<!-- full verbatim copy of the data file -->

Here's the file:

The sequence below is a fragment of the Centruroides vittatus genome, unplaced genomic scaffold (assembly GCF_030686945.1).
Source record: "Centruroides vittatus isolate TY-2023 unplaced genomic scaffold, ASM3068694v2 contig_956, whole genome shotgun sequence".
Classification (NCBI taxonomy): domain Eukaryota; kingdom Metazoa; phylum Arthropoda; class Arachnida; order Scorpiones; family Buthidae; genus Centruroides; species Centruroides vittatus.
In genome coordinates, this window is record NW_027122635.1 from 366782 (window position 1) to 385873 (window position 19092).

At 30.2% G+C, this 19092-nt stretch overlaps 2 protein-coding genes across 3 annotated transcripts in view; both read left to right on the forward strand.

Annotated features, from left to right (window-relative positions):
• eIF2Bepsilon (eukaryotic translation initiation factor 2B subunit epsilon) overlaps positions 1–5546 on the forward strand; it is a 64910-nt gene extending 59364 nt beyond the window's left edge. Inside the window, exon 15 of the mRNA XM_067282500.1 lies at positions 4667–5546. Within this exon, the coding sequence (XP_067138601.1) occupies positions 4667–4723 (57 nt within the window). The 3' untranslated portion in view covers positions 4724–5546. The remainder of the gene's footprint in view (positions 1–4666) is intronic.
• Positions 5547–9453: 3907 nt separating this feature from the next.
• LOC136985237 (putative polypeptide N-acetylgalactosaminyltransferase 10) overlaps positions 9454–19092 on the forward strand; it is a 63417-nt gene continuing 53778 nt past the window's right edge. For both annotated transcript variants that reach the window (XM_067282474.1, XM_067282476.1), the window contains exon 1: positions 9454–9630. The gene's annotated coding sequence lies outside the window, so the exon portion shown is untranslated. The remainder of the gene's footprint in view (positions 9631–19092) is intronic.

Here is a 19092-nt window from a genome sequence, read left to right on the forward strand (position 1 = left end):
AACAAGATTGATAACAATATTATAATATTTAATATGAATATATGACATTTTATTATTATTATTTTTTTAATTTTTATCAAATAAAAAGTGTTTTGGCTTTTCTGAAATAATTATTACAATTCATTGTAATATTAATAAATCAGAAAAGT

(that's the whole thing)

The sequence below is a fragment of the Centruroides vittatus genome, unplaced genomic scaffold (assembly GCF_030686945.1).
Source record: "Centruroides vittatus isolate TY-2023 unplaced genomic scaffold, ASM3068694v2 contig_956, whole genome shotgun sequence".
Classification (NCBI taxonomy): domain Eukaryota; kingdom Metazoa; phylum Arthropoda; class Arachnida; order Scorpiones; family Buthidae; genus Centruroides; species Centruroides vittatus.
In genome coordinates, this window is record NW_027122635.1 from 366782 (window position 1) to 385873 (window position 19092).

At 30.2% G+C, this 19092-nt stretch overlaps 2 protein-coding genes across 3 annotated transcripts in view; both read left to right on the forward strand.

Annotated features, from left to right (window-relative positions):
• eIF2Bepsilon (eukaryotic translation initiation factor 2B subunit epsilon) overlaps positions 1–5546 on the forward strand; it is a 64910-nt gene extending 59364 nt beyond the window's left edge. Inside the window, exon 15 of the mRNA XM_067282500.1 lies at positions 4667–5546. Within this exon, the coding sequence (XP_067138601.1) occupies positions 4667–4723 (57 nt within the window). The 3' untranslated portion in view covers positions 4724–5546. The remainder of the gene's footprint in view (positions 1–4666) is intronic.
• Positions 5547–9453: 3907 nt separating this feature from the next.
• LOC136985237 (putative polypeptide N-acetylgalactosaminyltransferase 10) overlaps positions 9454–19092 on the forward strand; it is a 63417-nt gene continuing 53778 nt past the window's right edge. For both annotated transcript variants that reach the window (XM_067282474.1, XM_067282476.1), the window contains exon 1: positions 9454–9630. The gene's annotated coding sequence lies outside the window, so the exon portion shown is untranslated. The remainder of the gene's footprint in view (positions 9631–19092) is intronic.

Here is a 19092-nt window from a genome sequence, read left to right on the forward strand (position 1 = left end):
AACAAGATTGATAACAATATTATAATATTTAATATGAATATATGACATTTTATTATTATTATTTTTTTAATTTTTATCAAATAAAAAGTGTTTTGGCTTTTCTGAAATAATTATTACAATTCATTGTAATATTAATAAATCAGAAAAGT